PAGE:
INDIANAPOLIS — The Jets need playmakers, and they want to hold on to one of their own.
The Jets plan to give wide receiver Robby Anderson, a restricted free agent, the second-round tender worth $3.1 million, a league source confirmed. This move was expected, especially after Adam Gase gushed about Anderson on Wednesday.
That doesn’t mean Anderson definitely will be a Jet next season, but the chances are good. Another team could sign him to an offer sheet that the Jets would have a chance to match. If they didn’t, the team would have to give up a second-round pick.
Anderson, 25, is a talented receiver and deep threat, but he has had off-the-field issues that might prevent teams from wanting to part with a second-round pick for him.
Since signing with the Jets as an undrafted free agent out of Temple in 2016, Anderson has caught 155 passes for 2,280 yards and 15 touchdowns. He had 50 catches for 752 yards and six TDs in 14 games last season.
Gase has been watching video and evaluating players since becoming the Jets’ coach in January, and he likes what he’s seen from Anderson.
“I was very impressed with his speed,” Gase said. “It’s unique. You don’t see a whole bunch of guys who have what he has and the way he tracks the ball down the field. I don’t think I’ve ever been around a player that does it as smooth. He is so smooth that when he sticks his hands out and at the speed he’s running, to see him just pluck the ball and keep on rolling.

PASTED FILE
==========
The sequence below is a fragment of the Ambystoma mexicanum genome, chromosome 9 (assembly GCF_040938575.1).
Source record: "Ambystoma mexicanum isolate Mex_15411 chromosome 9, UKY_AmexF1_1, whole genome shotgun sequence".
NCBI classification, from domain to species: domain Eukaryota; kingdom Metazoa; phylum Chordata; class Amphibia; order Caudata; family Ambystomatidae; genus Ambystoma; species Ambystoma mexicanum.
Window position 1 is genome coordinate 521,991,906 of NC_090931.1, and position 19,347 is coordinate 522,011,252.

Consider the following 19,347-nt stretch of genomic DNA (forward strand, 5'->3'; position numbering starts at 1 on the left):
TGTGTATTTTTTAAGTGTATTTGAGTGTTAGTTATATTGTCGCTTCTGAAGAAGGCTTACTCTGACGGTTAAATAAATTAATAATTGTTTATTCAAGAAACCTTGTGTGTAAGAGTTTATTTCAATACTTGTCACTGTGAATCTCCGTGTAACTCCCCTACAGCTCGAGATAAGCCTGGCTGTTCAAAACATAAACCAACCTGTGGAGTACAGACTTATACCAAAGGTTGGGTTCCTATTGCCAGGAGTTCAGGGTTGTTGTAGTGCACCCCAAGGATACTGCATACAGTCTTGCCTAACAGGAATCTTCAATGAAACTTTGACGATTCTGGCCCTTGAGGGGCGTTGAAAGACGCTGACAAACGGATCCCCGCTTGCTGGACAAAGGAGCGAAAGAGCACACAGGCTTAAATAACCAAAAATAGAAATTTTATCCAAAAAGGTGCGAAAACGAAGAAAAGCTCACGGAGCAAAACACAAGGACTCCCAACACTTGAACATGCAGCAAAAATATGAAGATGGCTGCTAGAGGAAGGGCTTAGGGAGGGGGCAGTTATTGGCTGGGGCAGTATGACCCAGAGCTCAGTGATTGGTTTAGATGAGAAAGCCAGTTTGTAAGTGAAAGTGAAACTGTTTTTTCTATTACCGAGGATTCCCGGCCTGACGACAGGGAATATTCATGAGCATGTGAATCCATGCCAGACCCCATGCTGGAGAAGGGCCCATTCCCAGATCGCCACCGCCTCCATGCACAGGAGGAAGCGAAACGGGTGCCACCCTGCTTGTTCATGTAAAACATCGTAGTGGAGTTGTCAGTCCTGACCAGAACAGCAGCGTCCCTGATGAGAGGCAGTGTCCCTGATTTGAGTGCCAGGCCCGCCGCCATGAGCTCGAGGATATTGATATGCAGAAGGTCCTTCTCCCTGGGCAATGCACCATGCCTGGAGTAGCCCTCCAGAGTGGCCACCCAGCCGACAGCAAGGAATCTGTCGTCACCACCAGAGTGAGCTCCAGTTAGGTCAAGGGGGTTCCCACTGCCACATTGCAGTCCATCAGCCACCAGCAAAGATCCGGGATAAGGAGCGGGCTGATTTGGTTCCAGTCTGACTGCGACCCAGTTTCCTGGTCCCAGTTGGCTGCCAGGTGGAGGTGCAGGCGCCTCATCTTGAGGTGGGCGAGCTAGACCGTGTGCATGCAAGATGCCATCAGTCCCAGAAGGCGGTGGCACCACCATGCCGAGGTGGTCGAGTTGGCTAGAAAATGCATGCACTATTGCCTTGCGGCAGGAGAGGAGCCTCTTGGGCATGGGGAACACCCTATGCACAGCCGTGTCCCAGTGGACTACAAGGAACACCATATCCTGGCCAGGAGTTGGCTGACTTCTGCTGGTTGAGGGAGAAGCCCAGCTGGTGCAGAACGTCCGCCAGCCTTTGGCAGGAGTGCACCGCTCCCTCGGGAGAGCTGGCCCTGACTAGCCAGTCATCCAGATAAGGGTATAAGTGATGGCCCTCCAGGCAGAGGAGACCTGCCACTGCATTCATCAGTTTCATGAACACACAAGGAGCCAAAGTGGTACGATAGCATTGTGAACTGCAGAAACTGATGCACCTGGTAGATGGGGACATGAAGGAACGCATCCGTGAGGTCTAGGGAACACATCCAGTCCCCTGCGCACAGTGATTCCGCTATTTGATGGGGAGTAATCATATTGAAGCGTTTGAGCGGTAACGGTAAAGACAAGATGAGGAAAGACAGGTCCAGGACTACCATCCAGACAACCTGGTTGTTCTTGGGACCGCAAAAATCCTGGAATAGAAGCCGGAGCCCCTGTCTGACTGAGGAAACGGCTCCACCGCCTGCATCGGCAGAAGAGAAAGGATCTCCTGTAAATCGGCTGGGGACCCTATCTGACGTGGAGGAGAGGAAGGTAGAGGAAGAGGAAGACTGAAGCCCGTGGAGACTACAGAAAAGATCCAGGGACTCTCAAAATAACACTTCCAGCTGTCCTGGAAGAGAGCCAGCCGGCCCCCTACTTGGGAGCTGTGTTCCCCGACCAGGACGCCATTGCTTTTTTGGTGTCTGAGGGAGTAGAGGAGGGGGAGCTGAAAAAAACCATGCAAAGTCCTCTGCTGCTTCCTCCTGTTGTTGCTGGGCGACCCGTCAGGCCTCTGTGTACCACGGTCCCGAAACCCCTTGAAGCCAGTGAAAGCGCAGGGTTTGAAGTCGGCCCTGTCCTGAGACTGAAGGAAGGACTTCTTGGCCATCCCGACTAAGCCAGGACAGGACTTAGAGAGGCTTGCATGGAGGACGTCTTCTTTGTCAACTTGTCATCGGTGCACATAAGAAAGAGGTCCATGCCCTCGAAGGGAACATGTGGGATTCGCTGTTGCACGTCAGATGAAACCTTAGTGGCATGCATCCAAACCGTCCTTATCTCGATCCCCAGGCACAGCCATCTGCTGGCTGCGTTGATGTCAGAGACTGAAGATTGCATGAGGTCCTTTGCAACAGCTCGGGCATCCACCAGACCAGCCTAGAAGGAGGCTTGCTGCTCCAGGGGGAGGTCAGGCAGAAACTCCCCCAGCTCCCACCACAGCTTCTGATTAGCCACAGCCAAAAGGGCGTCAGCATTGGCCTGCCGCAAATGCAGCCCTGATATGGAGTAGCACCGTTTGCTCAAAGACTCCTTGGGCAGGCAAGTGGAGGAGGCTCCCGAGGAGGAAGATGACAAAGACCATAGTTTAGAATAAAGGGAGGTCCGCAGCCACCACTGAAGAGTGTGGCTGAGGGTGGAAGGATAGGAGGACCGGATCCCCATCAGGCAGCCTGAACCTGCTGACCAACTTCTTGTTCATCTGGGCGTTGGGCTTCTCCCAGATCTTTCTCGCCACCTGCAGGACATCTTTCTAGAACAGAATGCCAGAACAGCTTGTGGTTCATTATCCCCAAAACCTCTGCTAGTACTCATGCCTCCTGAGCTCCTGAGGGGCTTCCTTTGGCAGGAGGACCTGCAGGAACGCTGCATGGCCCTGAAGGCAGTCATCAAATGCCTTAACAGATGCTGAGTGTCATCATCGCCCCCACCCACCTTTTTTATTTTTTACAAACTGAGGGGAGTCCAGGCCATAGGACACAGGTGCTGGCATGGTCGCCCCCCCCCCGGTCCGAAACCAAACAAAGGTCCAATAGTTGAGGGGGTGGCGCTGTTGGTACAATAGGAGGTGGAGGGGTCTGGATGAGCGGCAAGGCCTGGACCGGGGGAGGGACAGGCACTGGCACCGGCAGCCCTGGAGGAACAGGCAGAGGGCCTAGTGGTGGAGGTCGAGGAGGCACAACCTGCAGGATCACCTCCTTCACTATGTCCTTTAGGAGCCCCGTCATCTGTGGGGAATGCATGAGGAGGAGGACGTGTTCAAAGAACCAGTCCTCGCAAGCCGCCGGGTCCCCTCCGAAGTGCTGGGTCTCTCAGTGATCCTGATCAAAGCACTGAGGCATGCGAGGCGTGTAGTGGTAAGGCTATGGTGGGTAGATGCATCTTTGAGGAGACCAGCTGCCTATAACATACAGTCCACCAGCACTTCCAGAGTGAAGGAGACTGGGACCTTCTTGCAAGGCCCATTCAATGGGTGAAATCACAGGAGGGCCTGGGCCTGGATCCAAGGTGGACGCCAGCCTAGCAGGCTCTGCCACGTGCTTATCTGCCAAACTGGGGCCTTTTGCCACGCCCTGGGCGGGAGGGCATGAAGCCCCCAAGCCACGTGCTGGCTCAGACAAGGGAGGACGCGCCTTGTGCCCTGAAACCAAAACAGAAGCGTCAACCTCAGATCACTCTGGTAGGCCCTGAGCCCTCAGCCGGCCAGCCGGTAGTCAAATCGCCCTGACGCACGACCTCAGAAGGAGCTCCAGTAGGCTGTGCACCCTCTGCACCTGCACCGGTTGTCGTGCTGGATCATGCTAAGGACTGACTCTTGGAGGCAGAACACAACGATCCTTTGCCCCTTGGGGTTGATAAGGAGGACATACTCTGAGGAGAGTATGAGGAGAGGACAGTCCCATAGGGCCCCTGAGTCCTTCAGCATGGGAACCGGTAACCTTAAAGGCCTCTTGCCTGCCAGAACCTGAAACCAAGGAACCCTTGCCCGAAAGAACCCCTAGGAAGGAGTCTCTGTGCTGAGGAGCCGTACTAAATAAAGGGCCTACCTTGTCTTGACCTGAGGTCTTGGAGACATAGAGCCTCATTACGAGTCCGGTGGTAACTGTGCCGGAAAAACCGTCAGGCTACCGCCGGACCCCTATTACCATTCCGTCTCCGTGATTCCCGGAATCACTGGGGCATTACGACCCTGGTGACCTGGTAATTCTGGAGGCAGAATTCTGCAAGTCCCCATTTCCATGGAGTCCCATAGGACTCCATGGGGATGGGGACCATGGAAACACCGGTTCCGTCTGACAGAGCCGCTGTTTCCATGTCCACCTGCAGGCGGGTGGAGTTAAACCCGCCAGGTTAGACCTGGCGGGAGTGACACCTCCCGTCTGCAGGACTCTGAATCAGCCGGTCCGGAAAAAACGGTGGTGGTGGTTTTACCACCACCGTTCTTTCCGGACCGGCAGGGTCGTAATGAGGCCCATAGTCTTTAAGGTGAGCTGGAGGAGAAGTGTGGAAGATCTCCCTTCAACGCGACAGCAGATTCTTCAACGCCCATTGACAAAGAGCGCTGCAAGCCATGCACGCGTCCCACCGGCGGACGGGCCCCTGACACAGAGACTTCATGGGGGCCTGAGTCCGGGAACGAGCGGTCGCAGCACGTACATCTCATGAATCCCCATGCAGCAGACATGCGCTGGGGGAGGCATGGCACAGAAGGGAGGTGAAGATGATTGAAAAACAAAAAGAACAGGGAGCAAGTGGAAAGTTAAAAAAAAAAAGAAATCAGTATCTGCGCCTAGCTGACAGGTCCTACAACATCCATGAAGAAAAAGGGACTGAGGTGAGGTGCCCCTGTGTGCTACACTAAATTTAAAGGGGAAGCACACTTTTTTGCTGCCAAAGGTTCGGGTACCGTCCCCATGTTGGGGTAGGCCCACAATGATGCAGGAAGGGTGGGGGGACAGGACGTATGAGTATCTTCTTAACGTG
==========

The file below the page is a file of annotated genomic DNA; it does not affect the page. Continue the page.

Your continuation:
“We’re just going to keep trying to think of ways to get him the ball, ways to create variety in his routes. Instead of just doing one or two things, maybe we can open that up to where he’s a threat on multiple levels, whether it be underneath, intermediate or down the field.”
Gase also likes the pairing of Anderson and Quincy Enunwa. The Jets signed Enunwa to a four-year, $36 million extension last year. He played 2018 on a second-round tender.
The Jets should have about $100 million to spend in free agency, and they’re expected to make runs at a lead running back and a No. 1 receiver. Anderson and Enunwa haven’t proved they’re ready for that role.
“Those two guys, they play well together,” Gase said. “They’ve got different abilities, different skill sets. It’s about adding to that group.”